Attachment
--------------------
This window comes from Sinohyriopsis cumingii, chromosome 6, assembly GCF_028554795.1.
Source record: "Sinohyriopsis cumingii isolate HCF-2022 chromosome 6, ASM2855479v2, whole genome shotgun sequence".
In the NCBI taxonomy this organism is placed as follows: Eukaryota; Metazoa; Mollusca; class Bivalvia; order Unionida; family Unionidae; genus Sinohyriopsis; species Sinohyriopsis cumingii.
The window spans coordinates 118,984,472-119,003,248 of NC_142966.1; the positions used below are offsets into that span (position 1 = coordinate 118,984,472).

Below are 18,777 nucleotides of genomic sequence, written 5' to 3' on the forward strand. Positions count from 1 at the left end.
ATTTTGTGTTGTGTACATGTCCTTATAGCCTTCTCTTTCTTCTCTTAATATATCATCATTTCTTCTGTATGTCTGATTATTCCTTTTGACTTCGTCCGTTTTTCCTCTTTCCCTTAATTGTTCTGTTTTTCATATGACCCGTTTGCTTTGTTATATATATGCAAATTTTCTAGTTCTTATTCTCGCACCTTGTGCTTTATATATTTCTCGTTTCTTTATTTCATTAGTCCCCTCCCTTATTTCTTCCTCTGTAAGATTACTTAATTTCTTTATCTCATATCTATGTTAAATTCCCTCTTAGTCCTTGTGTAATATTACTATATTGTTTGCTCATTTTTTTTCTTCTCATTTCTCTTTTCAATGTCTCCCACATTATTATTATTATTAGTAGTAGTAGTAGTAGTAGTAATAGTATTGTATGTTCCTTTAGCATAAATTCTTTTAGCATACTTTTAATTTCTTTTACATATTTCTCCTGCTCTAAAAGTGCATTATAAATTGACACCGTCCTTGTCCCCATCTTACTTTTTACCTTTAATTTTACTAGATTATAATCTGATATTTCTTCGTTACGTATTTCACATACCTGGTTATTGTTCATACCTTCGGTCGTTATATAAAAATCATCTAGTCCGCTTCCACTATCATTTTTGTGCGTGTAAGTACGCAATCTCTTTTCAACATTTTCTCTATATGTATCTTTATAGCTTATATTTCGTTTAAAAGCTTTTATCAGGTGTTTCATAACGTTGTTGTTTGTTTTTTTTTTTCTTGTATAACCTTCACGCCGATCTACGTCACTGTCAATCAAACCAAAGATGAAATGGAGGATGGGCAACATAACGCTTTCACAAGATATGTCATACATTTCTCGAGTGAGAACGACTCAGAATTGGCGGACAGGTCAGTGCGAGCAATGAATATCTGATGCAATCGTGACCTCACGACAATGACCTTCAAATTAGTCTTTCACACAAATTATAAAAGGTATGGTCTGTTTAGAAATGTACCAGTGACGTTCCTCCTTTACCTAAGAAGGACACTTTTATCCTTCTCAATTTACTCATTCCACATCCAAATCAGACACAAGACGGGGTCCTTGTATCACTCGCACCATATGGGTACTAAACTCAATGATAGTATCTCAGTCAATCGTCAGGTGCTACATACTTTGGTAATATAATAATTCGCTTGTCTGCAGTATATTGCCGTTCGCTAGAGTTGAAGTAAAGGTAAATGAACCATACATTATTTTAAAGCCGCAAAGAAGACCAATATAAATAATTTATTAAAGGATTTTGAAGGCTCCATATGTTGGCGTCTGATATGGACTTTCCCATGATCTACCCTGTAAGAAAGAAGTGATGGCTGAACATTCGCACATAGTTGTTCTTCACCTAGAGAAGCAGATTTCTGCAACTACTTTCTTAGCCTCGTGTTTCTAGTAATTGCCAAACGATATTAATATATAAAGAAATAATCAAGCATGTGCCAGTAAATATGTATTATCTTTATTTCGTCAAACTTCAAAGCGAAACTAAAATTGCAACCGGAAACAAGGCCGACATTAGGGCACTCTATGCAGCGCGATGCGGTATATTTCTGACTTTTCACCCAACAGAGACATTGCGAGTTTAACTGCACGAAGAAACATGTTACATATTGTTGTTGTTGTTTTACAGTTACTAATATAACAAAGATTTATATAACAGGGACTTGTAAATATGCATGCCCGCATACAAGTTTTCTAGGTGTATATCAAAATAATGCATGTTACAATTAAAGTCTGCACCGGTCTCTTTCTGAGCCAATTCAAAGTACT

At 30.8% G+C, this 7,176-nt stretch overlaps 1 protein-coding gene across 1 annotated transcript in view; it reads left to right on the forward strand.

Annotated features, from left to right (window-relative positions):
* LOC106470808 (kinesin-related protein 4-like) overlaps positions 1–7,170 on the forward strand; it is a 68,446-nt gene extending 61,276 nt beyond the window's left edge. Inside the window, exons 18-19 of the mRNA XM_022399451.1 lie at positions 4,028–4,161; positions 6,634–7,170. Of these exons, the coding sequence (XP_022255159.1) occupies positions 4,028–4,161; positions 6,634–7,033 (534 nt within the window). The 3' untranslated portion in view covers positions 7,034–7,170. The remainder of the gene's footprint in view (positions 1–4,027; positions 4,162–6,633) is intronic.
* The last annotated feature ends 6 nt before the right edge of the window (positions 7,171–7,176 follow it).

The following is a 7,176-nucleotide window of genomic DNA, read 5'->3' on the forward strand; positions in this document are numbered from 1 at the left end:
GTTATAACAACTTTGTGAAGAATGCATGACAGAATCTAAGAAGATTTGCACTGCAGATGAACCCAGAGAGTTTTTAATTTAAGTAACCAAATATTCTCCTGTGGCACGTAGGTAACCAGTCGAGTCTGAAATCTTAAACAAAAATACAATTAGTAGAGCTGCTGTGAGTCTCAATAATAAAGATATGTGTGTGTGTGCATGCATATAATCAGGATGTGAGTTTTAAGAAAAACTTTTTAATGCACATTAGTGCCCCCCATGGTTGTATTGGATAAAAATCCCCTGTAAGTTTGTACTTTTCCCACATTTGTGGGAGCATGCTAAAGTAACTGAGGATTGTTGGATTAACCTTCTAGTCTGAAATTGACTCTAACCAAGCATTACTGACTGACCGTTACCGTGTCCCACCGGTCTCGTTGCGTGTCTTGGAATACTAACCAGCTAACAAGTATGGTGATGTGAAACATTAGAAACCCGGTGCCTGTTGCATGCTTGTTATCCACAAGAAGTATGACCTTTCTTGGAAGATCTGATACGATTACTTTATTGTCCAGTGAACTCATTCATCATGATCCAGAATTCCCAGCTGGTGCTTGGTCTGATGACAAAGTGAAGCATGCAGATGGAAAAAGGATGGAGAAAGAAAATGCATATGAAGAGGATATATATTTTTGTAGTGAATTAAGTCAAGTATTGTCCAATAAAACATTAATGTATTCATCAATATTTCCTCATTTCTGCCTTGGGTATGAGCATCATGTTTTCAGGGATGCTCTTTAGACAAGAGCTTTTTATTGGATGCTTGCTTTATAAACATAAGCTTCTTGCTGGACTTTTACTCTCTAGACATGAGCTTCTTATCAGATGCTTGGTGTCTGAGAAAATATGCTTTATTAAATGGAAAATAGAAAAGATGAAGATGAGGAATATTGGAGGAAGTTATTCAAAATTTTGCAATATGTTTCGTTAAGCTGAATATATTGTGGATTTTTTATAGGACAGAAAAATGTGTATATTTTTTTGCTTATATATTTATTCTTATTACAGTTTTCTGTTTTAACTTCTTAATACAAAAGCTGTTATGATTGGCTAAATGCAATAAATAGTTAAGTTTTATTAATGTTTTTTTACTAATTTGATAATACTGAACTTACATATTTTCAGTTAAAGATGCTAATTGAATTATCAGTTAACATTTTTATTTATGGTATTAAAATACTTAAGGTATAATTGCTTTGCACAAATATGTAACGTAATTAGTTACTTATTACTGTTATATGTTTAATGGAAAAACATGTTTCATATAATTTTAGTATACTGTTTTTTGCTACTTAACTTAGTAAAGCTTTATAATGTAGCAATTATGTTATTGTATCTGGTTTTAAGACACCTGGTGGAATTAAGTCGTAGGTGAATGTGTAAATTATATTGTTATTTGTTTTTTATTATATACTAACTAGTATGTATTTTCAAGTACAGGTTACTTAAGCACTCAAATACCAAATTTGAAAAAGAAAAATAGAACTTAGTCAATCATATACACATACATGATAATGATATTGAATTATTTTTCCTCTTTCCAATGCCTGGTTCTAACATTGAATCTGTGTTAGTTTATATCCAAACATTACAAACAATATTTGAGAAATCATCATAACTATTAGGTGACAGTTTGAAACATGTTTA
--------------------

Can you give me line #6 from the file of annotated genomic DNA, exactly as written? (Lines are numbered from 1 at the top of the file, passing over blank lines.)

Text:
ATTTTGTGTTGTGTACATGTCCTTATAGCCTTCTCTTTCTTCTCTTAATATATCATCATTTCTTCTGTATGTCTGATTATTCCTTTTGACTTCGTCCGTTTTTCCTCTTTCCCTTAATTGTTCTGTTTTTCATATGACCCGTTTGCTTTGTTATATATATGCAAATTTTCTAGTTCTTATTCTCGCACCTTGTGCTTTATATATTTCTCGTTTCTTTATTTCATTAGTCCCCTCCCTTATTTCTTCCTCTGTAAGATTACTTAATTTCTTTATCTCATATCTATGTTAAATTCCCTCTTAGTCCTTGTGTAATATTACTATATTGTTTGCTCATTTTTTTTCTTCTCATTTCTCTTTTCAATGTCTCCCACATTATTATTATTATTAGTAGTAGTAGTAGTAGTAGTAATAGTATTGTATGTTCCTTTAGCATAAATTCTTTTAGCATACTTTTAATTTCTTTTACATATTTCTCCTGCTCTAAAAGTGCATTATAAATTGACACCGTCCTTGTCCCCATCTTACTTTTTACCTTTAATTTTACTAGATTATAATCTGATATTTCTTCGTTACGTATTTCACATACCTGGTTATTGTTCATACCTTCGGTCGTTATATAAAAATCATCTAGTCCGCTTCCACTATCATTTTTGTGCGTGTAAGTACGCAATCTCTTTTCAACATTTTCTCTATATGTATCTTTATAGCTTATATTTCGTTTAAAAGCTTTTATCAGGTGTTTCATAACGTTGTTGTTTGTTTTTTTTTTTCTTGTATAACCTTCACGCCGATCTACGTCACTGTCAATCAAACCAAAGATGAAATGGAGGATGGGCAACATAACGCTTTCACAAGATATGTCATACATTTCTCGAGTGAGAACGACTCAGAATTGGCGGACAGGTCAGTGCGAGCAATGAATATCTGATGCAATCGTGACCTCACGACAATGACCTTCAAATTAGTCTTTCACACAAATTATAAAAGGTATGGTCTGTTTAGAAATGTACCAGTGACGTTCCTCCTTTACCTAAGAAGGACACTTTTATCCTTCTCAATTTACTCATTCCACATCCAAATCAGACACAAGACGGGGTCCTTGTATCACTCGCACCATATGGGTACTAAACTCAATGATAGTATCTCAGTCAATCGTCAGGTGCTACATACTTTGGTAATATAATAATTCGCTTGTCTGCAGTATATTGCCGTTCGCTAGAGTTGAAGTAAAGGTAAATGAACCATACATTATTTTAAAGCCGCAAAGAAGACCAATATAAATAATTTATTAAAGGATTTTGAAGGCTCCATATGTTGGCGTCTGATATGGACTTTCCCATGATCTACCCTGTAAGAAAGAAGTGATGGCTGAACATTCGCACATAGTTGTTCTTCACCTAGAGAAGCAGATTTCTGCAACTACTTTCTTAGCCTCGTGTTTCTAGTAATTGCCAAACGATATTAATATATAAAGAAATAATCAAGCATGTGCCAGTAAATATGTATTATCTTTATTTCGTCAAACTTCAAAGCGAAACTAAAATTGCAACCGGAAACAAGGCCGACATTAGGGCACTCTATGCAGCGCGATGCGGTATATTTCTGACTTTTCACCCAACAGAGACATTGCGAGTTTAACTGCACGAAGAAACATGTTACATATTGTTGTTGTTGTTTTACAGTTACTAATATAACAAAGATTTATATAACAGGGACTTGTAAATATGCATGCCCGCATACAAGTTTTCTAGGTGTATATCAAAATAATGCATGTTACAATTAAAGTCTGCACCGGTCTCTTTCTGAGCCAATTCAAAGTACT